Torraco v. Maloney, 923 F.2d 231, 234 (1st Cir. 1991).

Here, Plaintiff plainly complains about the "choice of a certain course of treatment." Sires, 834 F.2d at 13. That is, Plaintiff's allegations would not support the conclusion that Defendants disregarded Plaintiff's well-being. Instead, Plaintiff alleges that rather than assist Plaintiff in the manner in which they did ( i.e., through medication, relocation, rest, and observation before transportation to the hospital), Defendants should have immediately called an ambulance to transport Plaintiff to the hospital.

Even assuming, arguendo, that Plaintiff has alleged sufficient facts to support a claim that the condition was serious, Plaintiff has failed to allege facts to support the contention that Defendants had the requisite state of mind to constitute deliberate indifference. In other words, Plaintiff has alleged no facts to suggest that Defendants had "actual knowledge of impending harm, easily preventable." Feeney, 464 F.3d at 162. Indeed, according to Plaintiff, Defendants responded promptly to his complaints, medical personnel were consulted, Defendants reviewed his medical chart, and Defendants monitored his condition before he was transported.[8] Furthermore, nothing about the diagnosis that Plaintiff allegedly received after transportation to the hospital suggests the presence of an obvious condition that was easily preventable. In short, while Plaintiff has arguably stated a claim for medical negligence, he has failed to state a claim for deliberate indifference against any of the defendants.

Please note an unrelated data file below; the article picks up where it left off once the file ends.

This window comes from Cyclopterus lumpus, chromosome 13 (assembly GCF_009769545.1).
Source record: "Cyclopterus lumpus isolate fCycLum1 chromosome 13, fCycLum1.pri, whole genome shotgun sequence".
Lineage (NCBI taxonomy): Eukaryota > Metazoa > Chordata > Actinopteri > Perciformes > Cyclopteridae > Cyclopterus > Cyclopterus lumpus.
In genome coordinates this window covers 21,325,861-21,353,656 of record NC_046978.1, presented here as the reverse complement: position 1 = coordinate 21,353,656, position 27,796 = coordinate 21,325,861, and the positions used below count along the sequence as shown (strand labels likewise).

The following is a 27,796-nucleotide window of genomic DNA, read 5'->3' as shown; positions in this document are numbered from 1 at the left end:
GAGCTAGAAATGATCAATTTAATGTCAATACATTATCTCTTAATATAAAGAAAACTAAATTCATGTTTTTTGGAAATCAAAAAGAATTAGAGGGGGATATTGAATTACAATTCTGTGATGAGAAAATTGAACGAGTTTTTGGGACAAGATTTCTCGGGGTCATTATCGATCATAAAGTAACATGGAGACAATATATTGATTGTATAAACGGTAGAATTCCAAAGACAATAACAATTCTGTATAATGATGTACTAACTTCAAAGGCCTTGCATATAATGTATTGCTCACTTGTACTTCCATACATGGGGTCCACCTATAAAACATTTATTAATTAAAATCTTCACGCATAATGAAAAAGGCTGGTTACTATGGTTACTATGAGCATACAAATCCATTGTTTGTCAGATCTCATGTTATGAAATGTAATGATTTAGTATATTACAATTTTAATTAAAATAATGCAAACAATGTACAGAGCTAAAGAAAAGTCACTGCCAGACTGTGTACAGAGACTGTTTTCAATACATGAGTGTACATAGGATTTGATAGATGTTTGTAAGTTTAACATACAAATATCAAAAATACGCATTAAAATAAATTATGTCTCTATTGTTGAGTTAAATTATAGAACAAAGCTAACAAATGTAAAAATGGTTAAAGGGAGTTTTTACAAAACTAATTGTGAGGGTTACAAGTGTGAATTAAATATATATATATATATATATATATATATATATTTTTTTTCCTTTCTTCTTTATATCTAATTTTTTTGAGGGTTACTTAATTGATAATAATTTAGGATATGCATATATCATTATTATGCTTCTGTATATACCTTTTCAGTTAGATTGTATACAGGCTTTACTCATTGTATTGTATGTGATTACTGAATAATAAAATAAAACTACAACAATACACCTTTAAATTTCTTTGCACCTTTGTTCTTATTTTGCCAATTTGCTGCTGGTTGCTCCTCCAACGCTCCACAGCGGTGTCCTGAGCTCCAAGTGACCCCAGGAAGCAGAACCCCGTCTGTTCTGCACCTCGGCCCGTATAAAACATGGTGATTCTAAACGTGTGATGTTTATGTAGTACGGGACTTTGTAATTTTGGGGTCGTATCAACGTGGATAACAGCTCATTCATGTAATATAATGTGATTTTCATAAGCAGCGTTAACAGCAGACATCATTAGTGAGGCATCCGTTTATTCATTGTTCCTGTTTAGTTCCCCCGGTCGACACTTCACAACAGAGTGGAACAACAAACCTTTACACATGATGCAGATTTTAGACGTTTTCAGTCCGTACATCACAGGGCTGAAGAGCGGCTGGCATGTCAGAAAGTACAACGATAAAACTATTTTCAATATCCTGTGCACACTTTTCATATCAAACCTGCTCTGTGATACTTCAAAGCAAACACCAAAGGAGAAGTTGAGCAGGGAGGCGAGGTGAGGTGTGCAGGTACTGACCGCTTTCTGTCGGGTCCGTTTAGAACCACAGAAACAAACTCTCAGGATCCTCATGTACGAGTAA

D. Plaintiff's State Law Claims

Plaintiff's Complaint includes allegations of assault[9] and medical negligence.[10] If the Court concludes that the federal claim should be dismissed, the Court should decline to exercise supplemental jurisdiction over the state law claims. See 28 U.S.C. § 1367(c)(3); Rodriguez v. Doral Mortgage Corp., 57 F.3d 1168, 1177 (1st Cir.1995) ("As a general principle, the unfavorable disposition of a plaintiff's federal claims at the early stages of a suit, well before the commencement of trial, will trigger the dismissal without prejudice of any supplemental state-law claims.").


Based on the foregoing analysis, the recommendation is that the Court:

(1) Grant the Correctional Defendants' Motion to Dismiss (ECF No. 11);

(2) Grant the Medical Defendants' Motion to Dismiss (ECF No. 15);

(3) Dismiss Plaintiff's 42 U.S.C. § 1983 deliberate indifference claim with prejudice; and

(4) Decline to exercise jurisdiction over Plaintiff's state law claims, and dismiss Plaintiff's state law claims without prejudice.


A party may file objections to those specified portions of a magistrate judge's report or proposed findings or recommended decisions entered pursuant to 28 U.S.C. § 636(b)(1)(B) for which de novo review by the district court is sought within fourteen (14) days of being served with a copy thereof. A responsive memorandum shall be filed within fourteen (14) days after the filing of the objection.

Failure to file a timely objection shall constitute a waiver of the right to de novo review by the district court and to appeal the district court's order.